Only a few percent of clients of the capital’s water utility Tallinna Vesi are prepared to embark on a crusade to demand compensation for excessive water bills paid over the years. Lukewarm interest in the class action might be caused by fears of legal expenses.
For the past month, the Estonian Homeowners Association and the Estonian Apartment Associations Union have been collecting applications from Tallinn homeowners, companies and apartment associations to ask for compensation for a total of €17 million in overpaid water bills. The unprecedented claim is based on a Supreme Court ruling, according to which Tallinna Vesi has been overcharging its clients for years.
The associations have managed to collect around 400 applications more than half of which are from apartment associations in and around Tallinn, with homeowners and companies making up the other half. The disgruntled make up a tiny percentage of Tallinna Vesi’s more than 23,000 clients.
Brokerage not out of the question
Head of the homeowners’ association, notary Priidu Pärna admitted that they expected more. The organizations initially hoped to find at least 1,000 complainants. Pärna believes apartment associations are intimidated by the prospect of hefty legal expenses that will inevitably accompany taking the utility to court or settling the case outside of it.
Still, there is hardly reason to declare the campaign a failure as the critical mass needed to cover initial costs has been found. “The list is not final, which is why we hope to see more interest parties,” the notary said.
What next? “We will not go directly to court,” Pärna promised.
The organizations will order a legal analysis from a law firm to determine what exactly they can demand and how much, to what extent consumers have to prove their claims and how far to take the matter.
“Once that is done, we will invite Tallinna Vesi to sit down with us and try to convince them to compensate the claimants,” Pärna said. He admitted that the water utility might not be interested in creating a precedent voluntarily. That said, should Tallinna Vesi turn them down outright, the matter will very likely be taken to court, Pärna assured.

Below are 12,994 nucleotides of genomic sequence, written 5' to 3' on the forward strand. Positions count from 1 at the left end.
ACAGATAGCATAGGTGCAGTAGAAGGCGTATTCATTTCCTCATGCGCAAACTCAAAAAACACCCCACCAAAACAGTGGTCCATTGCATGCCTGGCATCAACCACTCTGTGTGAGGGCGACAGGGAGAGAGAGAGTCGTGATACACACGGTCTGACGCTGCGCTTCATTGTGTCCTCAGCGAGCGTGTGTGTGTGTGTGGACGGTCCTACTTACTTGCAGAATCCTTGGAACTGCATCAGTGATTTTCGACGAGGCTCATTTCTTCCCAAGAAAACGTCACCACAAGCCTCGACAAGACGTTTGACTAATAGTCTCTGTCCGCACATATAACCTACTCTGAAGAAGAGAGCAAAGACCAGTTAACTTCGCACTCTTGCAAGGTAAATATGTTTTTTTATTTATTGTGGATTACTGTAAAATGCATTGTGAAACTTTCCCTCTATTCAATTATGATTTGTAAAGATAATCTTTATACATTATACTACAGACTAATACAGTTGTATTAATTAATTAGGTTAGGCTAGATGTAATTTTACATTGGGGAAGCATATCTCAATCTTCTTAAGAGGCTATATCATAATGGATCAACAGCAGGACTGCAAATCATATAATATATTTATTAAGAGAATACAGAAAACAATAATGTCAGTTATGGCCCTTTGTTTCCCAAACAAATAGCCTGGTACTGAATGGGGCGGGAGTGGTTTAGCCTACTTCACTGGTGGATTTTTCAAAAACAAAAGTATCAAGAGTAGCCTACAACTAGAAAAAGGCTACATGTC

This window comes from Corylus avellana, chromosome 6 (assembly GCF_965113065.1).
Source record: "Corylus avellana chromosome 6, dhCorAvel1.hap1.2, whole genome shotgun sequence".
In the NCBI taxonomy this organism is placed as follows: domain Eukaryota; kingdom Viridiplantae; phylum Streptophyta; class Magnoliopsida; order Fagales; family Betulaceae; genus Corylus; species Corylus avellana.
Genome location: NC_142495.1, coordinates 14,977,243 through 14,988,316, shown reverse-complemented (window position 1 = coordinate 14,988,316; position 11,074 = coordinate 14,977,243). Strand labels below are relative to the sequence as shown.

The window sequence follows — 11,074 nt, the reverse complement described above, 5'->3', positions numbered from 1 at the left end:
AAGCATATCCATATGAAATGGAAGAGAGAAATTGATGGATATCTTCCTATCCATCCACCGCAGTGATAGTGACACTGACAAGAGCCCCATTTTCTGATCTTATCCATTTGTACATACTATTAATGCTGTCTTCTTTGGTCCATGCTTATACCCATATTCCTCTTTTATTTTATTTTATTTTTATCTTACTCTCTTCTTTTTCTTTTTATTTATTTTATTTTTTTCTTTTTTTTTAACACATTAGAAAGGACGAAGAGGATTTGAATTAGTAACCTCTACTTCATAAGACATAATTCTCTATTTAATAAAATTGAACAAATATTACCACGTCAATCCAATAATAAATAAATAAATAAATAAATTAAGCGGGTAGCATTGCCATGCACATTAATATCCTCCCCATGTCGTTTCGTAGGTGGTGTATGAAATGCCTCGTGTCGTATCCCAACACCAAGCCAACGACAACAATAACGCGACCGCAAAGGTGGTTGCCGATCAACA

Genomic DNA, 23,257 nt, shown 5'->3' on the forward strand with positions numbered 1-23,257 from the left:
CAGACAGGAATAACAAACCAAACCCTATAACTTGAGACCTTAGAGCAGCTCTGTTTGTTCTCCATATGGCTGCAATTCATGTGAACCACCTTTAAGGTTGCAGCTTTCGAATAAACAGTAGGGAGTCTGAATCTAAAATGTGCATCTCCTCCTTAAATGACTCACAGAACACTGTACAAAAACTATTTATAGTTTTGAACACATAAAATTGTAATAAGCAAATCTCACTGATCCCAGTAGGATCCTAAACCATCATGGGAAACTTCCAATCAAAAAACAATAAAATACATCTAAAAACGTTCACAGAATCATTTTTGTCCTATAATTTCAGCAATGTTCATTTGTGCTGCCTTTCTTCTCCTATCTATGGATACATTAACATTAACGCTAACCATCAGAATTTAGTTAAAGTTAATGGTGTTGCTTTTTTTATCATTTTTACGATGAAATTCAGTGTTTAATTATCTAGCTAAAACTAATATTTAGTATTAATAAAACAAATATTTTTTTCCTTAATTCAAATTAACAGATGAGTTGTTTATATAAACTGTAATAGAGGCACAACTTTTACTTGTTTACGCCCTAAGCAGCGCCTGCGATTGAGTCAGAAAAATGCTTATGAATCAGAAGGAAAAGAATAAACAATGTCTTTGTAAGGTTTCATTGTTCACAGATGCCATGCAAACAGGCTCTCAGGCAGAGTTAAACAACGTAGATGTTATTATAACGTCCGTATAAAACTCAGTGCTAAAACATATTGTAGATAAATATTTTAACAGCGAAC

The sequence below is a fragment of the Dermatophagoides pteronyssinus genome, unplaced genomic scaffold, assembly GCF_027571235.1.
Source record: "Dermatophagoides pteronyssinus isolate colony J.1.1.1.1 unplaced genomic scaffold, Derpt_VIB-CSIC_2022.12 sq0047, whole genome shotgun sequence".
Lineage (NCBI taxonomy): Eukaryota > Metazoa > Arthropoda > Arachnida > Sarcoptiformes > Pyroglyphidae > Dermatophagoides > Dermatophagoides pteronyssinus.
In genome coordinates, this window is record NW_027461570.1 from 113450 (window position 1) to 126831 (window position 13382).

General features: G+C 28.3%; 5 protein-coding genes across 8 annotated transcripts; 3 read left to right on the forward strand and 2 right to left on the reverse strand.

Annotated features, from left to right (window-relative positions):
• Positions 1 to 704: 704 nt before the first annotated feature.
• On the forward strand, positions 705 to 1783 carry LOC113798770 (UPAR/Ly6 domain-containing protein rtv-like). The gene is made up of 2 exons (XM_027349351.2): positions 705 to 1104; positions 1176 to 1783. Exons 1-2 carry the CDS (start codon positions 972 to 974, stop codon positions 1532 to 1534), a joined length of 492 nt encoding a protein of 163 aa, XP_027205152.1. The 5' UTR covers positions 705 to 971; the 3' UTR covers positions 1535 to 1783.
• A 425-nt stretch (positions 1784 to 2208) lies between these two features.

The notary said he believes clients have been overpaying for water for many years. “By how much is up to the legal analysis to determine,” he said. He has previously said he believes the company charged 20-25 percent more than would have been fair. The claim could grow to €17.5 million. That is the sum Tallinna Vesi has set aside today.
Finding a compromise with the water utility will likely not be easy. Why go down that road? How much does he stand to gain?
“I haven’t made a cent so far,” he said, adding that he simply represents the interests of homeowners. Pärna did not rule out some of the money coming the association’s way should matters end up in court.
Member of the board of the apartment associations union Urmas Mardi confirmed Pärna’s guess that lukewarm interest is caused by the associations’ letter clearly stating that legal expenses will be covered by clients. “As far as I have talked to apartment association, that is what they’re afraid of and the reason many have decided not to go along. More so as we cannot guarantee whether they would get anything back or how much.”
Mardi gave the example of a major association’s use of water over the past three years to give an idea of the sums in question. The apartment association used €150,000 worth of water at current prices. To calculate that the price has been too high by 20 percent, it would be possible to ask for the return of up to €30,000 per apartment association,” Mardi said in terms of a very rough estimate of prospects.
Mardi said clients first want to sit down with Tallinna Vesi and find a compromise. He admits that it will take a lot of work. “Because we are the plaintiffs, we have to prove we’ve been wronged,” he said.
Water not supposed to be cheap
Member of the board of three Tallinn apartment associations that have joined the class action, Urmas Palsi, said they perceive clear injustice. “If the price of water has been too high, why not participate?” he asked. “Ask anyone who owns an apartment whether they think water is too expensive. I believe they will tell you it is.”
Palsi said they are looking to Tallinna Vesi to show initiative, lower its price and compensate clients for overcharging. “It would be sensible for them to just take care of it without going to court. If they won’t, we will have to take legal action,” he said resolutely.
Palsi is not afraid of legal expenses. “To think that we, owners of apartments, have paid the company €17.5 million more than we should have, legal expenses pale in comparison,” he said.
CFO of Tallinna Vesi Riina Käi said that water tariffs have been fair over the years, which is we she does not feel the clients’ action is justified. “We are one of the cheapest water utilities out of dozens in Estonia, whereas we have offered high-quality service all these years,” she said.
Käi added that while people might think water purification and wastewater management is simple, producing drinking water and transporting it to people requires great effort and expenses. “Looking at prices of other products and services over the past nine years, it is clear that the price of water is one of only a few – if not the only one – that has not gone up,” the CFO said.